Tuesday, 25 September 2012

Blood Tests Show Where Loggerhead Turtles Go

Every year, thousands of endangered loggerhead sea turtles crawl ashore at Florida's Archie Carr National Wildlife Refuge to lay eggs before dragging their leathery bodies back into the sea. But where they go after their trek isn't well-known.

Scientists can use GPS devices to record turtles' travels, but these geolocator tags are expensive, and may be lost if turtles die. A group of researchers has come up with a less expensive, easier way to find out where loggerheads voyage: testing their blood. A new study, published Sept. 20 in the journal PLoS ONE, found that this technique is just as accurate as using GPS tags.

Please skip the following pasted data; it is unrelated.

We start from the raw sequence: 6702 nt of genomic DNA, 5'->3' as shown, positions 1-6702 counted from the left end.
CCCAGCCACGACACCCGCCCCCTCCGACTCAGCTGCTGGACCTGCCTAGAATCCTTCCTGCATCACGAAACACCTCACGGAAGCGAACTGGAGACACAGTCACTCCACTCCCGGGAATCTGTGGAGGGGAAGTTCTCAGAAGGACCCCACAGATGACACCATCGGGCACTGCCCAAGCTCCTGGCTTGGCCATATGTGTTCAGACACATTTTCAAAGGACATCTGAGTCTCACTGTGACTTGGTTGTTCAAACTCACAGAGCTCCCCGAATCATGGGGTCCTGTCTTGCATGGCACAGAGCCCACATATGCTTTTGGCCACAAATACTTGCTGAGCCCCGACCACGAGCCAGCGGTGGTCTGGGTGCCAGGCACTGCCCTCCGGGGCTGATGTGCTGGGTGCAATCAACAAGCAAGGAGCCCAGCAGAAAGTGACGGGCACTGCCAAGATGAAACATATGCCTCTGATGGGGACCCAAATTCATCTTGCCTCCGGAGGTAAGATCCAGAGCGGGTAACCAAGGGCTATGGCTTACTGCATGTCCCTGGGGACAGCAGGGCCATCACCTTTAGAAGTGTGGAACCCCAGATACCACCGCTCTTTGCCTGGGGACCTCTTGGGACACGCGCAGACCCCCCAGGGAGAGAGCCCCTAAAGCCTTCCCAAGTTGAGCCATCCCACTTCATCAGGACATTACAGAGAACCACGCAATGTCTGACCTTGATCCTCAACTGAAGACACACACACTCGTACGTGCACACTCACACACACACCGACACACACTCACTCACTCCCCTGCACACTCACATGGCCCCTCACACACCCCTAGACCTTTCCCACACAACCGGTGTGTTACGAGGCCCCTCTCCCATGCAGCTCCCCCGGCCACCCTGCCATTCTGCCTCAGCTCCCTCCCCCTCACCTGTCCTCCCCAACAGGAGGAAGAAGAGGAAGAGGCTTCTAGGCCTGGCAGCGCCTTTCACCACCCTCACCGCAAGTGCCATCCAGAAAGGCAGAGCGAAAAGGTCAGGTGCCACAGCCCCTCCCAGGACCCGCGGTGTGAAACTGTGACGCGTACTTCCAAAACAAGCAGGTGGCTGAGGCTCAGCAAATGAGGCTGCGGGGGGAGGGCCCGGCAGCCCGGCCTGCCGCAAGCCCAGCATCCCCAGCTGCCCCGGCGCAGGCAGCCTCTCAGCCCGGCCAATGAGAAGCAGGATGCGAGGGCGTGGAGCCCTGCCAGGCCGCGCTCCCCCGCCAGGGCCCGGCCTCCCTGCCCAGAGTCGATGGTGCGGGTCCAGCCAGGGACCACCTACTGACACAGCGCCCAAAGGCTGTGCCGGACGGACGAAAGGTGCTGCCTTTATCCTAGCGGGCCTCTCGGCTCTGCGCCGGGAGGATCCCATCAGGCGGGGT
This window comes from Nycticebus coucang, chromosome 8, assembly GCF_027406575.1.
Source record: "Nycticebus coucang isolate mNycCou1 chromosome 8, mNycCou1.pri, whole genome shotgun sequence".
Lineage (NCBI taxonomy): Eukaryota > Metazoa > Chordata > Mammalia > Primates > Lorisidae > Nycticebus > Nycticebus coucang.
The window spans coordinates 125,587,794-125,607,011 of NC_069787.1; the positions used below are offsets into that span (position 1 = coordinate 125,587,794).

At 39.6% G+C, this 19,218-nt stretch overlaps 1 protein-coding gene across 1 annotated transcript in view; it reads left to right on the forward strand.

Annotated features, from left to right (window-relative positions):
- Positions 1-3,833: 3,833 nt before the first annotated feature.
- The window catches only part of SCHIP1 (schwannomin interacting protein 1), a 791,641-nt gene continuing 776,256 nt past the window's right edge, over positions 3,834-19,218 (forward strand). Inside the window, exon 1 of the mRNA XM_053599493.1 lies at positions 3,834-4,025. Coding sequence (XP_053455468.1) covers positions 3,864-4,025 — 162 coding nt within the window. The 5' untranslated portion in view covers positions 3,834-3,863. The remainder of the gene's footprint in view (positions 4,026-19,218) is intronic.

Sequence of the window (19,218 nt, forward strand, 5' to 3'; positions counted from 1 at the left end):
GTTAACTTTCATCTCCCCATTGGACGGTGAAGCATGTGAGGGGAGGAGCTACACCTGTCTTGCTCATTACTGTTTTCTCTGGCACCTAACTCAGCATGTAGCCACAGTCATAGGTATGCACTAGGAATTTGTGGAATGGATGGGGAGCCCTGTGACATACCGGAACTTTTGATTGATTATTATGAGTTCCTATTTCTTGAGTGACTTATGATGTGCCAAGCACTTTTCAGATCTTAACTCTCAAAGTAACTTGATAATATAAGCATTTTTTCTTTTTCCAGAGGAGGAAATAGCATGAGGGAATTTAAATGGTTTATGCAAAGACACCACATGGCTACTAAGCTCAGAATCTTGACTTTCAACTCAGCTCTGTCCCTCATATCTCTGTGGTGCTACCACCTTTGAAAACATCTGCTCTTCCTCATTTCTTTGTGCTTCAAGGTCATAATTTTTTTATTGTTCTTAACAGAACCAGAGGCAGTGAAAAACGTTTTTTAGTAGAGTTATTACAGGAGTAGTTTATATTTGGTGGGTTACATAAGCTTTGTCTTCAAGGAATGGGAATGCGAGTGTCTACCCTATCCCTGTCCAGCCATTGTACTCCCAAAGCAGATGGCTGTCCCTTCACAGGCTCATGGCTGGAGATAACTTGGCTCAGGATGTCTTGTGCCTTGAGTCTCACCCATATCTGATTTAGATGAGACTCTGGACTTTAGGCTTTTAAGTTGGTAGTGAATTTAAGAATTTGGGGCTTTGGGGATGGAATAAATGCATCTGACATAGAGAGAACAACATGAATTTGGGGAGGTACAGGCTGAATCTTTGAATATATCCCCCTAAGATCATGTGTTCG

The technique examines carbon isotopes in the turtles' blood, which come from the food the animals eat. Carbon has different isotopes, or variants, present in all living things, and the exact mix of isotopes varies by region; for example, the mixture in the mid-Atlantic is different from that of the Caribbean. By examining the mixture of carbon isotopes in the turtles' blood, scientists could determine the region to which the turtles migrated.

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